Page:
In a world where everyone is a photographer and there are more photographs deposited into the ether every minute than there were photographs taken in the 19 th century one has to wonder whether anyone is really paying attention to todays photographs. How many of these photographs are looked at again by the photographer let alone by the social networks that they are shared with.
The photographs that stand out, those that we return to, the images that we print, are the ones where we really connected with the subject. This is often easier said than done.
All too often the camera serves as a barrier, sometimes an essential protection, but frequently the thing that inhibits connection with the subject. The more you are thinking about technical details or what else is going on around you the less available you are to connect with your subject, whether that’s a person, the landscape or whatever you choose to photograph.
The more present you are with your subject the more likely it is that you will have an experience and photograph that will endure. For me this means doing all the thinking in advance, or at least allowing the chatter to fall away so that I can be attuned and respond appropriately to opportunities that come my way. To listen carefully to the voice sometimes quiet, sometimes a roar, that encourages me to take the photograph.
I’ve come to believe that the deeper your relationship with yourself – the clearer you are about what’s important to you, who your influences are – the more likely you are to recognize what caught your attention when you walked by a potential subject. Why sometimes it’s a quiet voice inviting you to take the photograph and sometimes a roaring demand.
With all the snow that we’ve been having here in New England you would think that I would have had time to finish working on my images from Japan wouldn’t you? A reasonable expectation but I’m swamped here at the moment. More about what’s going on in a few weeks.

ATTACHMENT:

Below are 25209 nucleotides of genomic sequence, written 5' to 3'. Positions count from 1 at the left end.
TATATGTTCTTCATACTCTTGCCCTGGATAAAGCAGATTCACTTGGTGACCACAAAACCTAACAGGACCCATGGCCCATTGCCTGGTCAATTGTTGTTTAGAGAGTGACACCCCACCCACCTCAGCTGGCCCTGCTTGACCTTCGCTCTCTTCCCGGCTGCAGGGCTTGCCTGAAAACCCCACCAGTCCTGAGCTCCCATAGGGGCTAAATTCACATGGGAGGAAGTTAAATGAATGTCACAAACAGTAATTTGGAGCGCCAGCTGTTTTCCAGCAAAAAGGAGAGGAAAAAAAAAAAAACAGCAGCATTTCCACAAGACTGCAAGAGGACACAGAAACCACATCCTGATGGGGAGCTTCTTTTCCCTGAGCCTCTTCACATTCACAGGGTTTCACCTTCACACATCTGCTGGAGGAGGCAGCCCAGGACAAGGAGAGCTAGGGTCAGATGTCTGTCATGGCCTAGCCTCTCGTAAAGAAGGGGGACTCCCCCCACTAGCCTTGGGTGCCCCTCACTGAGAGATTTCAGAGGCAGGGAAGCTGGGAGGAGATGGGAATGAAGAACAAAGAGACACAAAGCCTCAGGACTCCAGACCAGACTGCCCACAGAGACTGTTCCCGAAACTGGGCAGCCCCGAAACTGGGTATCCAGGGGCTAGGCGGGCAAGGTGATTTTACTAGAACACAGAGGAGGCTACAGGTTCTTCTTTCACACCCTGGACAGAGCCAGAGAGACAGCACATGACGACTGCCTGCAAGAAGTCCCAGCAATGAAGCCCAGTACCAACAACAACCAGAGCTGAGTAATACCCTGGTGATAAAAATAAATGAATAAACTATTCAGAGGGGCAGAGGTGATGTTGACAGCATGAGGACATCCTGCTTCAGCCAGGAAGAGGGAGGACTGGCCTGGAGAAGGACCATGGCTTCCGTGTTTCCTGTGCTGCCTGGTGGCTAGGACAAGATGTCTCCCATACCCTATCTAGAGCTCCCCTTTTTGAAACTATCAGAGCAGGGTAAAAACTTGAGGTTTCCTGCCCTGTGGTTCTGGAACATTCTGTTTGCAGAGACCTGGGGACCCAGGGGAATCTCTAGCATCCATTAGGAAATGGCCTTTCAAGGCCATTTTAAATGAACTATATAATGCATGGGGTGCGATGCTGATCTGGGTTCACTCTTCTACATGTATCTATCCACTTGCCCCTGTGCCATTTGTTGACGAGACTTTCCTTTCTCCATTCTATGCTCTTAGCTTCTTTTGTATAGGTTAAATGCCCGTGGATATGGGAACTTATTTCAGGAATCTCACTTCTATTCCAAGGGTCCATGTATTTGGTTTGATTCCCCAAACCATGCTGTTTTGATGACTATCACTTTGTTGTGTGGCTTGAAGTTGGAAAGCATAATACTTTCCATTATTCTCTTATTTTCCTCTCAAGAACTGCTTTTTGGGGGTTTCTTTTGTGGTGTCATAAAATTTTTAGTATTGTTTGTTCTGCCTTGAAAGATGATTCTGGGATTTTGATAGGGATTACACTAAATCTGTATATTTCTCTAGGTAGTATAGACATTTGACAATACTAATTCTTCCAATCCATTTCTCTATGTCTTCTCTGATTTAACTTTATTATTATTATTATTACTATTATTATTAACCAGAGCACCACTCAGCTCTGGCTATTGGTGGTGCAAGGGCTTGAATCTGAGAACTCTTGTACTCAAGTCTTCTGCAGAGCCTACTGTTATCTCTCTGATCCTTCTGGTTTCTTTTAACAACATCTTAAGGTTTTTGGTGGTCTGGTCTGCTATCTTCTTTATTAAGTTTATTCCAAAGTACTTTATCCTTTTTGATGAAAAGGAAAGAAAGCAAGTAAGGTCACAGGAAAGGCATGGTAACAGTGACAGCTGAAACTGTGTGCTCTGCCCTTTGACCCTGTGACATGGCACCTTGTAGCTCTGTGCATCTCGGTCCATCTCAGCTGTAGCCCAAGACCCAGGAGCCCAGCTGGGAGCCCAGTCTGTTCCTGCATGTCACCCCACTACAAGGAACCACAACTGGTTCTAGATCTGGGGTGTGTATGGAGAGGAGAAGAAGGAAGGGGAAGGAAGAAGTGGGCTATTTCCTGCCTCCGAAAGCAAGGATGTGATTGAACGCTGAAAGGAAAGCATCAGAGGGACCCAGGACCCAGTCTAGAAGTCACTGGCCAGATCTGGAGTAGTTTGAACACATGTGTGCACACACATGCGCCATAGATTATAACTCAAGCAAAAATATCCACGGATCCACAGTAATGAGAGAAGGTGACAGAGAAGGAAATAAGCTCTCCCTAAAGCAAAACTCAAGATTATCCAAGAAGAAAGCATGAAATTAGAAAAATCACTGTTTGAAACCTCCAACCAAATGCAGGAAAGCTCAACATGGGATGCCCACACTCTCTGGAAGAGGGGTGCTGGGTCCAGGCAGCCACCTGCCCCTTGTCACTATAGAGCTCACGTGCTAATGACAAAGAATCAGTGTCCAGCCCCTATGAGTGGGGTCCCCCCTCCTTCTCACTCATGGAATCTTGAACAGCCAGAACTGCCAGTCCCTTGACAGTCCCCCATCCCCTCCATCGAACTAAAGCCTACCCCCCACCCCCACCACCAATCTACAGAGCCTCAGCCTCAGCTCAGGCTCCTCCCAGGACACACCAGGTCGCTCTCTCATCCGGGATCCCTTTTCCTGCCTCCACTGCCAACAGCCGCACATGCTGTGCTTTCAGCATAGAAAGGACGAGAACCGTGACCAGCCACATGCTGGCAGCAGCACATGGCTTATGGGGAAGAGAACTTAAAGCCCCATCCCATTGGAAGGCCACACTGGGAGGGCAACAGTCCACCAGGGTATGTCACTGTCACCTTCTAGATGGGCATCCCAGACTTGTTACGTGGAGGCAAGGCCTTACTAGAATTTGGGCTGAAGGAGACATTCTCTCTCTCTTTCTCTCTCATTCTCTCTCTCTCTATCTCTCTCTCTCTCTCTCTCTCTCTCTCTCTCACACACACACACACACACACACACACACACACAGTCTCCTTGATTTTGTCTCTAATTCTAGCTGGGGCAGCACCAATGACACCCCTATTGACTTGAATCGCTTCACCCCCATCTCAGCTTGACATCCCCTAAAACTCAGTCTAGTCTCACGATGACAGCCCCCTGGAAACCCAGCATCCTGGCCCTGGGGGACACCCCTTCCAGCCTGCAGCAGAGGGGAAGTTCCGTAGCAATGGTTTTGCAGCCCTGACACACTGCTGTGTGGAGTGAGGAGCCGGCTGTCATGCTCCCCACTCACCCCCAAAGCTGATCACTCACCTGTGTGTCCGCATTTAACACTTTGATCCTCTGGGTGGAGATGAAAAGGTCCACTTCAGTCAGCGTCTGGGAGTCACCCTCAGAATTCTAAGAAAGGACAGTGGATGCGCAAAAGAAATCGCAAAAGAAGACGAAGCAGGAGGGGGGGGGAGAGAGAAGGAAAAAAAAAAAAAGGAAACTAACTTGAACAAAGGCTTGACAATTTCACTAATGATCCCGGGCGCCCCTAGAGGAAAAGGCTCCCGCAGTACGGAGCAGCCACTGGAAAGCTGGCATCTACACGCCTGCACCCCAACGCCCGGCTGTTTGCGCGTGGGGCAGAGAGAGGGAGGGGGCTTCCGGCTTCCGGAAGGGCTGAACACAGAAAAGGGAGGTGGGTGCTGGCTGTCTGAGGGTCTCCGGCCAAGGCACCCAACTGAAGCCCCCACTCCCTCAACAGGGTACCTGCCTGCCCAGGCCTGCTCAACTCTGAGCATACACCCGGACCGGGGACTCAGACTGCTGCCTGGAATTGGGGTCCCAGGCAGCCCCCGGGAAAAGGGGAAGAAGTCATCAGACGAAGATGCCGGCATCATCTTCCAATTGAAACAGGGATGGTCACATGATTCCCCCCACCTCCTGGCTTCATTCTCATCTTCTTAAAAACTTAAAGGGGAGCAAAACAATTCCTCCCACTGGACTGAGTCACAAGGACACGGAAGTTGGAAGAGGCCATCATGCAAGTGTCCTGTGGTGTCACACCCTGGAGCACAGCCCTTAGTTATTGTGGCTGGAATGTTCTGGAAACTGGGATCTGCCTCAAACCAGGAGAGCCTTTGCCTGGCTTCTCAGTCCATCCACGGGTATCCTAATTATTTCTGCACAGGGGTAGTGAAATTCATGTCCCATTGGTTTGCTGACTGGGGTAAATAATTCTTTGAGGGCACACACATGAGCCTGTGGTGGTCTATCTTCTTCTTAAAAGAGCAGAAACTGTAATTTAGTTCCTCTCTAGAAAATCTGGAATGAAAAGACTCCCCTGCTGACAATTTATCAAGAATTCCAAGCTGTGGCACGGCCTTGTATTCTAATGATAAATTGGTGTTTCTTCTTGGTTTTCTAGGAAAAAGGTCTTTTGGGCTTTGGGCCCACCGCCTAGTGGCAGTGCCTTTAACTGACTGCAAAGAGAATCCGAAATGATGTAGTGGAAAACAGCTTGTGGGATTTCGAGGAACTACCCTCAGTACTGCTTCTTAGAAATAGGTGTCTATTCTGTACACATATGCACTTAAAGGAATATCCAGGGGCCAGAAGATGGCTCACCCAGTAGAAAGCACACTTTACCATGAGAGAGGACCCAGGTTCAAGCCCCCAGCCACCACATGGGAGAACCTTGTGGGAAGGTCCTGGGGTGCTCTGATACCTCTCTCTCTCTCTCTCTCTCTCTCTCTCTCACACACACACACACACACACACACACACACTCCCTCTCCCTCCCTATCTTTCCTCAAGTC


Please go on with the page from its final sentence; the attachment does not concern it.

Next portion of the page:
I’ve mentioned here before that I generally take a lot of frames when I’m out shooting, particularly when I’m photographing water. With flowing water each frame will be different and potentially offer something unique. Also worth exploring is a range of shutter speeds – I generally try to keep some sense of motion in the water rather than blur the water completely with a very long exposure.
I’m still working on the image above – I’m happy with this version but will now live with this for a while to learn what I like and what I like to change.
As I look around for ‘how to’ resources for lightroom and photoshop one of the people that I continually come back to is Julieanne Kost. Julieanne is the Principal Digital Imaging Evangelist for Adobe Systems, which means that she spends much of her time on the road speaking at conferences and teaching how to get the most out of lightroom and photoshop. I recently worked through her ‘Advance Photoshop Layers‘ course on the CreativeLive site which was excellent. She’ll be teaching during the upcoming Photoshop week on CreativeLive which will be worth checking out.
Many of the examples that Julieanne uses during her demonstrations are from her personal projects. Her book Window Seat is quite interesting and now available as a digital book. Well worth a look. It’s the photoillustrations, such as the one above, that of course really capture my attention given my interest in assembling images from parts. Check out the videos below to see more of how these are constructed:
We’ve been having an odd winter here in New England – lots of snow over a very short period of time. We’ve had about 80 inches (or ~ 2 m) of snow in the last 20 days with more coming down as I write this. During the last storm I made the misguided decision to head out to photograph in the nearby woods. Misguided because the visibility was poor and the snow plows were not managing to keep up with the snow which made driving interesting. Once at the woods the snow was quite deep even on the normally well trodden paths which made for slow going.
Increasingly I will explore ideas with my iPhone before pursuing them further with my DSLR. A couple of the images from my iPhone are above, I was at least thigh deep in the snow in this part of the woods. As I maneuvered my tripod around in the deep snow I heard a funny creaking noise. At first I thought that was the wind blowing the trees, but there wasn’t any wind. Then I thought it must be someone else out and about, but I could see anyone. Very weird. I picked my tripod up out of the snow to get it into a better position and and two of the tree legs came up, the third stayed in the snow. It had come detached where it joined the metal frame. That was pretty much the end of my photography for the day.